editor's blog
Subscribe Now

Conditioning Sensor Signals

Some time back, ZMDI made an announcement about a sensor conditioner they had released. A couple things gave me cause for pause as I looked it over. First was the description of a one-pass calibration process as being unique. The other was the fact that a major component of the advanced sensors you may see presented at conferences, examples of which we covered in a sensor article series earlier this year, is the associated circuitry required to turn a raw sensor output into a reliable, usable signal. I.e., conditioning the signal on the same chip as the sensor.

So I checked in with ZMDI to get their thoughts on both of these topics.

With respect to calibration, all sensors require it, worldly imperfections being what they are. Calibration involves measuring the response of the sensor and then applying corrections that are stored in the sensor; each unit has to be individually calibrated. The question is how you do it.

Some apparently correct using analog techniques; some, including ZMDI, use digital. Some – most of the analog ones in particular – use a multi-pass calibration process to set all of the various parameters because there may be coupling between them, so you need to set some values before measuring and setting others. So you do one measurement pass to acquire one set of values and set a correction. Then you do another pass and set a different parameter. Etc.

The one-pass approach measures all necessary data in one pass, and then offline software – e.g., in a PC – can calculate all of the corrections and program them into the sensor’s EEPROM. This is inherently a faster process than multi-pass.

As far as integrating the conditioner with the sensor is concerned, ZMDI agrees that, in principle, this can certainly be done and would be “a reasonable and mutually beneficial advancement,” although no ongoing projects at ZMDI were identified. They indicated that the kinds of sensors best suited to a combined solution are, of course, those that involve MEMS processes that integrate nicely with CMOS. Those include, in particular, piezo-electric sensors measuring things like pressure and strain as well as those that measure inertia – vibration and acceleration.

Leave a Reply

featured blogs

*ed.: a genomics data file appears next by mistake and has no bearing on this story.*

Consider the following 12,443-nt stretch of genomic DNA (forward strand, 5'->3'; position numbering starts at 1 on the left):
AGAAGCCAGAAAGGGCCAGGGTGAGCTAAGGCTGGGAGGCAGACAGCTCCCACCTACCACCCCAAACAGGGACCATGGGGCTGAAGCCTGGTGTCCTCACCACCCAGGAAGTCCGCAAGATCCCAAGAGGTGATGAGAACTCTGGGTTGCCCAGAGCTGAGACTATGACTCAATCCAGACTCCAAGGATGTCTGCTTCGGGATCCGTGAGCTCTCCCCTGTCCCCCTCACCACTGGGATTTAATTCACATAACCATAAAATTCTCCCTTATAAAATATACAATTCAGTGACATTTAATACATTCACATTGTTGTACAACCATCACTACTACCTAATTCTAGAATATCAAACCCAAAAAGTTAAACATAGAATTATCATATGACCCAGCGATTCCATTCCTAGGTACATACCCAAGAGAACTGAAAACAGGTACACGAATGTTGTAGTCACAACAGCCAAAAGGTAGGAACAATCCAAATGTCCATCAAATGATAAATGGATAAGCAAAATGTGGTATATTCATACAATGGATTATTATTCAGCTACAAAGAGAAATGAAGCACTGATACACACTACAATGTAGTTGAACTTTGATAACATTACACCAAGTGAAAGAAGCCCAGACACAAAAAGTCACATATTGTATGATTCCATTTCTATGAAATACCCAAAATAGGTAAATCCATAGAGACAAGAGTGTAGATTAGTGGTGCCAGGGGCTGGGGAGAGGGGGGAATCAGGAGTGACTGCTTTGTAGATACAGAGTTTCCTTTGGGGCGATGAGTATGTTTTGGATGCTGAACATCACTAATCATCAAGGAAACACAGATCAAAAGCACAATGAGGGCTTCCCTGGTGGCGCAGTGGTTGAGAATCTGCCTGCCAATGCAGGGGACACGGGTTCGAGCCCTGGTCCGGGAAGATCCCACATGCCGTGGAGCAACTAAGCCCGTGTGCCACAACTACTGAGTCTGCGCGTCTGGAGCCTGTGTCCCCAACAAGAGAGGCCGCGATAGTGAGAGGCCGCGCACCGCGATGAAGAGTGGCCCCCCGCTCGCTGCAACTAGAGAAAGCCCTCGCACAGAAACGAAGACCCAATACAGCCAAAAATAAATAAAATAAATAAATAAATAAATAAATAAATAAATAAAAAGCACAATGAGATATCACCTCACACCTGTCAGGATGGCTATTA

May 17, 2022
'Virtuoso Meets Maxwell' is a blog series aimed at exploring the capabilities and potential of Virtuoso® RF Solution and Virtuoso MultiTech. So, how does Virtuoso meet Maxwell? Now,... ...
May 17, 2022
Explore Arm's SystemReady program, and learn how we're simplifying hardware/software compliance through pre-silicon testing for Base System Architecture (BSA). The post Collaborating to Ensure that Software Just Works Across Arm-Based Hardware appeared first on From Silicon ...
May 12, 2022
By Shelly Stalnaker Every year, the editors of Elektronik in Germany compile a list of the most interesting and innovative… ...
Apr 29, 2022
What do you do if someone starts waving furiously at you, seemingly delighted to see you, but you fear they are being overenthusiastic?...

featured video

Intel® Agilex™ M-Series with HBM2e Technology

Sponsored by Intel

Intel expands the Intel® Agilex™ FPGA product offering with M-Series devices equipped with high fabric densities, in-package HBM2e memory, and DDR5 interfaces for high-memory bandwidth applications.

Learn more about the Intel® Agilex™ M-Series

featured paper

Reduce EV cost and improve drive range by integrating powertrain systems

Sponsored by Texas Instruments

When you can create automotive applications that do more with fewer parts, you’ll reduce both weight and cost and improve reliability. That’s the idea behind integrating electric vehicle (EV) and hybrid electric vehicle (HEV) designs.

Click to read more

featured chalk talk

Industrial Ethernet Next Generation Connections

Sponsored by Mouser Electronics and Amphenol ICC

No longer are hierarchical communication models effective in this new era of Industry 4.0. We need to look at an independent communication model that includes a single network with industrial ethernet at its core. In this episode of Chalk Talk, Amelia Dalton chats with Peter Swift about Amphenol’s SPE and iX Industrial family of connectors. They take a closer look at the details of these connector solutions and investigate why they are a great fit for the next generation of industrial automation applications.

Click here for more information about Amphenol ICC Industrial Ethernet Connectors & Cable Assemblies